Christine McVie, a British vocalist and songwriter for the rock band Fleetwood Mac who helped shape some of the group’s hugely popular hits including “Don’t Stop” about her crumbling marriage to bandmate John McVie, died Nov. 30. She was 79.
Ms. McVie’s smooth, contralto vocals — a distinct contrast to the more earthy and rougher sound of co-vocalist Stevie Nicks — were the centerpiece of many Fleetwood Mac hits during its years as one of the world’s super groups. The list remains a staple of classic rock radio, including “You Make Loving Fun,” “Everywhere,” “Little Lies” and, what she described as her favorite, “Songbird,” a ballad often used as the band’s encore at concerts.
“ ‘For you, there’ll be no more crying …’ ” she once said, reciting a snippet from the lyrics. “It’s sort of like a little prayer for everybody.”
Her mark on the band was so wide-reaching that eight of her songs appeared on Fleetwood Mac’s “Greatest Hits” album in 1988.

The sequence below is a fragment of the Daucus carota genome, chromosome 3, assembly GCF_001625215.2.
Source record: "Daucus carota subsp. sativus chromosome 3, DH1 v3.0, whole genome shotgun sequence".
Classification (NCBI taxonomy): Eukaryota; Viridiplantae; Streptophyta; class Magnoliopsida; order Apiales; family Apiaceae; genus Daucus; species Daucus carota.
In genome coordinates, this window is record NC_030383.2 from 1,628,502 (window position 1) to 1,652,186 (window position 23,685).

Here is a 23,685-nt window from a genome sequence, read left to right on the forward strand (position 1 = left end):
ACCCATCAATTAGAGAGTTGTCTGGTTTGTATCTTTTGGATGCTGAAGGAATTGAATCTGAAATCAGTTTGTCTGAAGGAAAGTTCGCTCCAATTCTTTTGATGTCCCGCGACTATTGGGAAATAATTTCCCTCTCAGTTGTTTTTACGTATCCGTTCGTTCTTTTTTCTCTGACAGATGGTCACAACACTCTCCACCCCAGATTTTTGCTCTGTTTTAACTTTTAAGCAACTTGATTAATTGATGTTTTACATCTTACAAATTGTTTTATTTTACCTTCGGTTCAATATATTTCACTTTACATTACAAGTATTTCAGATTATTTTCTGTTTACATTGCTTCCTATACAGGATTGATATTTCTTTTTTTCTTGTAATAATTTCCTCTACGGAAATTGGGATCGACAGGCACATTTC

“I don’t struggle over my songs,” Ms. McVie told Rolling Stone, noting her style was rooted in soul and blues compositions, with her keyboards working along with the bass line. “I write them quickly.”
She was also seen as a steady presence in a band often beset by personality clashes, debilitating drug use and revolving-door lineups during its climb to super stardom in the 1970s and ’80s. Yet Ms. McVie was not without her own challenges, describing years of drugs and drinking that became something of a crutch — or muse — during some of her most productive years with the band.
“I suppose sometimes we got a bit out-there, but we were quite restrained, really,” she told the Guardian in June. “I always took fairly good care of myself. My drug of choice was cocaine and champagne. I didn’t use any other drugs at all. It’s easy for me to say, but I think it made me perform better.”
Ms. McVie left Fleetwood Mac after 28 years in 1998 — beaten down by the touring schedule, riddled by anxiety over her fear of flying and craving the peace of the English countryside. “I had to get drunk to get on the plane,” she told the Toronto Star.